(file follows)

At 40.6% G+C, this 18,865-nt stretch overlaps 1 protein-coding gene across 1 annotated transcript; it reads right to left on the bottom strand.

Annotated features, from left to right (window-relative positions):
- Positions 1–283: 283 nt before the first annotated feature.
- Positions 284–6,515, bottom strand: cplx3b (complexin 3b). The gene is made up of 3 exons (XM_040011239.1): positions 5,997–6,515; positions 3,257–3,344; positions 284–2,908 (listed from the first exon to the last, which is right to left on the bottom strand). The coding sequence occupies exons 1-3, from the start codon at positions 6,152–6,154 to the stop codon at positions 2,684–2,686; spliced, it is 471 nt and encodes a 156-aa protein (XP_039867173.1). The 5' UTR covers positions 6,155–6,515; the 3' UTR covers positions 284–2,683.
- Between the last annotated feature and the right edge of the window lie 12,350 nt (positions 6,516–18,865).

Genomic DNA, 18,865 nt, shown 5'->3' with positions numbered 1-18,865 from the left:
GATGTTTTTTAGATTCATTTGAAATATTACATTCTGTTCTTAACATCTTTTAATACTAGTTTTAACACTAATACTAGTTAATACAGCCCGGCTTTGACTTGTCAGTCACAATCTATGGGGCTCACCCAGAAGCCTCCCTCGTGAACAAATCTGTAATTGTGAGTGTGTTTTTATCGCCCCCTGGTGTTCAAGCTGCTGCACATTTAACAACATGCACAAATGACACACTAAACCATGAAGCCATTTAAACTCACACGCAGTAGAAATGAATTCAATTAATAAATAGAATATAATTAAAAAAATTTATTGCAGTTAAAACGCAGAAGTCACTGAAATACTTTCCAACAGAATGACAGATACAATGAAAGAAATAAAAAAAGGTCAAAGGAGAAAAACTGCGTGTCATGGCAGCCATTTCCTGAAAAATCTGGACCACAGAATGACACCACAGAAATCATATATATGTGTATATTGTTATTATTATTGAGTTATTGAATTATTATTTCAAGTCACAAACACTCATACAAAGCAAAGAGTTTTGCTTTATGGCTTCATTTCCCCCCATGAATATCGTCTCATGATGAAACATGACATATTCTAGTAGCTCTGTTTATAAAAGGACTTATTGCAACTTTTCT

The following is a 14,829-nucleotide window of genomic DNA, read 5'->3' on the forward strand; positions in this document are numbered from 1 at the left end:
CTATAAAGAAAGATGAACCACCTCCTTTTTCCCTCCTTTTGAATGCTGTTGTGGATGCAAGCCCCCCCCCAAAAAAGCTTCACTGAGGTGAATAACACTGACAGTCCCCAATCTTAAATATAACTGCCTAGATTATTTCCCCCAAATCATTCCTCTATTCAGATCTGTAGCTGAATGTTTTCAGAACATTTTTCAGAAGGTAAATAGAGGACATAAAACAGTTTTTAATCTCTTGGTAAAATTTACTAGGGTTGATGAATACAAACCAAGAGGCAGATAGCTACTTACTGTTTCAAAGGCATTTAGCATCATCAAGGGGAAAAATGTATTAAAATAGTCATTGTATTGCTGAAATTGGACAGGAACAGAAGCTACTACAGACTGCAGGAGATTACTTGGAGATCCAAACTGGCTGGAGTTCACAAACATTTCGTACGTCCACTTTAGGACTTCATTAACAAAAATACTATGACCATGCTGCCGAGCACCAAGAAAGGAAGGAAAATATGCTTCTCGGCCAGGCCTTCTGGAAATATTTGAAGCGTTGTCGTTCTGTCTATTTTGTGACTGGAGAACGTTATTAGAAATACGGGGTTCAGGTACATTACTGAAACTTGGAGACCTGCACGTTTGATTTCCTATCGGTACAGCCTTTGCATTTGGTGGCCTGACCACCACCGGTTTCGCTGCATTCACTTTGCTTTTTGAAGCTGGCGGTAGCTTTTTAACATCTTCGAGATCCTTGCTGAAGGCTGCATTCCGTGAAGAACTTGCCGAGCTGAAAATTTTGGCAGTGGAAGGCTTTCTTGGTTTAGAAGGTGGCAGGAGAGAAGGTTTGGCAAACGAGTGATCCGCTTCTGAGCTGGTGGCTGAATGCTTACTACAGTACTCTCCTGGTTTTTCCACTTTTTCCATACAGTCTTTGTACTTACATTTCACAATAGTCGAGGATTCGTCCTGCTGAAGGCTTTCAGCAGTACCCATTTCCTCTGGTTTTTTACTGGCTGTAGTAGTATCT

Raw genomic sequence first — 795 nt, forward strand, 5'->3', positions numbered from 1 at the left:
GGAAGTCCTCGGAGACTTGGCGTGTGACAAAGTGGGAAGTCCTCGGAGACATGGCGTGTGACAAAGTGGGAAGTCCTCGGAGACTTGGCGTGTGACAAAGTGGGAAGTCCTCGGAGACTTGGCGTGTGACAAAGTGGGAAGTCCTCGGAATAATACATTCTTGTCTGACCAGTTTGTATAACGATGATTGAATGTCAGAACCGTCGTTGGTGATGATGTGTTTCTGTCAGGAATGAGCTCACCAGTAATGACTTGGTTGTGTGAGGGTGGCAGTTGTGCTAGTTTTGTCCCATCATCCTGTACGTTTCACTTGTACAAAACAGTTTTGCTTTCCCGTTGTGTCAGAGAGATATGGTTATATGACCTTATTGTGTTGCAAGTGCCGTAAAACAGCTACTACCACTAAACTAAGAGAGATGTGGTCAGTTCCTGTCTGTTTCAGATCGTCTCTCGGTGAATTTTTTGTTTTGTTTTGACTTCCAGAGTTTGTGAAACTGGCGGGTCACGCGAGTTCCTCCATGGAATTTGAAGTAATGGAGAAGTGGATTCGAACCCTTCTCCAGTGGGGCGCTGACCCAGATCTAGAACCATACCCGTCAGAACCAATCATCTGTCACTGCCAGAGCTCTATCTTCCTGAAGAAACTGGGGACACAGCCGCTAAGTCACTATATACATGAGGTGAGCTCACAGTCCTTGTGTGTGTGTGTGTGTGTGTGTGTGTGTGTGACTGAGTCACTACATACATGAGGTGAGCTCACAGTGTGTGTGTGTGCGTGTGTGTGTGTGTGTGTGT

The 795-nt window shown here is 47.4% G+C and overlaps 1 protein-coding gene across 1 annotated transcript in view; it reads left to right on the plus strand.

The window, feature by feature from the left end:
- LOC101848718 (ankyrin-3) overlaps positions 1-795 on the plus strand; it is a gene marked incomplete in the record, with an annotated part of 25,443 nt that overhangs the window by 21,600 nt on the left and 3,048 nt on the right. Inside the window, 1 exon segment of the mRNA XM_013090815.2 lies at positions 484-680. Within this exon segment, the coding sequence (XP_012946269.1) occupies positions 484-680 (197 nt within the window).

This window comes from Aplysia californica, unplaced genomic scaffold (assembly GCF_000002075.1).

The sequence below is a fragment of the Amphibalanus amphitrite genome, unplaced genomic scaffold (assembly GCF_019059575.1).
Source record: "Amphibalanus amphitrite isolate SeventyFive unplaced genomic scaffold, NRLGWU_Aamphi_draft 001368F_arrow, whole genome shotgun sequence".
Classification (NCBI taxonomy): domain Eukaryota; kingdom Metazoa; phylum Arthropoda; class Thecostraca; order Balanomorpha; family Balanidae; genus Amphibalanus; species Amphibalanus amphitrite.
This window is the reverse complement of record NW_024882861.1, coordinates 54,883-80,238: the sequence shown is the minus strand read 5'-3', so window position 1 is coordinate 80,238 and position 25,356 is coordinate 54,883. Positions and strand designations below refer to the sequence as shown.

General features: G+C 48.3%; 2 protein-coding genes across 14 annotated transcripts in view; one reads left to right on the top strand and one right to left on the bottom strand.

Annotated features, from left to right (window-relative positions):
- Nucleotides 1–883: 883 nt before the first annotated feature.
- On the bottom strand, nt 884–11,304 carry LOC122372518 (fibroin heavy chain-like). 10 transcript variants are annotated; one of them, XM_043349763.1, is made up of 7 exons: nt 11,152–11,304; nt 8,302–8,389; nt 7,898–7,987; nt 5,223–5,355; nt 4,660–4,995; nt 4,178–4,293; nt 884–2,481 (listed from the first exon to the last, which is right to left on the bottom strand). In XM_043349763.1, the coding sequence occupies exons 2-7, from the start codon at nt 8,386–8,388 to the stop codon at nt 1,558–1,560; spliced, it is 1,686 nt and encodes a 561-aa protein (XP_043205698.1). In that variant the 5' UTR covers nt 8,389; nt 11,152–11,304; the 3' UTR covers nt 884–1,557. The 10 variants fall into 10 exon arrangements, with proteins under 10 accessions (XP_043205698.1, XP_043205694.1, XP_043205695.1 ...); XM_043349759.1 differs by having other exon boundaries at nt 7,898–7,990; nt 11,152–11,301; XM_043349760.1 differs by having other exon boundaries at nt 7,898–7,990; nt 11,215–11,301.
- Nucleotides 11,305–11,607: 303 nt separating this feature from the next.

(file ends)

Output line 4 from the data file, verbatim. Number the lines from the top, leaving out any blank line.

- Positions 284–6,515, bottom strand: cplx3b (complexin 3b). The gene is made up of 3 exons (XM_040011239.1): positions 5,997–6,515; positions 3,257–3,344; positions 284–2,908 (listed from the first exon to the last, which is right to left on the bottom strand). The coding sequence occupies exons 1-3, from the start codon at positions 6,152–6,154 to the stop codon at positions 2,684–2,686; spliced, it is 471 nt and encodes a 156-aa protein (XP_039867173.1). The 5' UTR covers positions 6,155–6,515; the 3' UTR covers positions 284–2,683.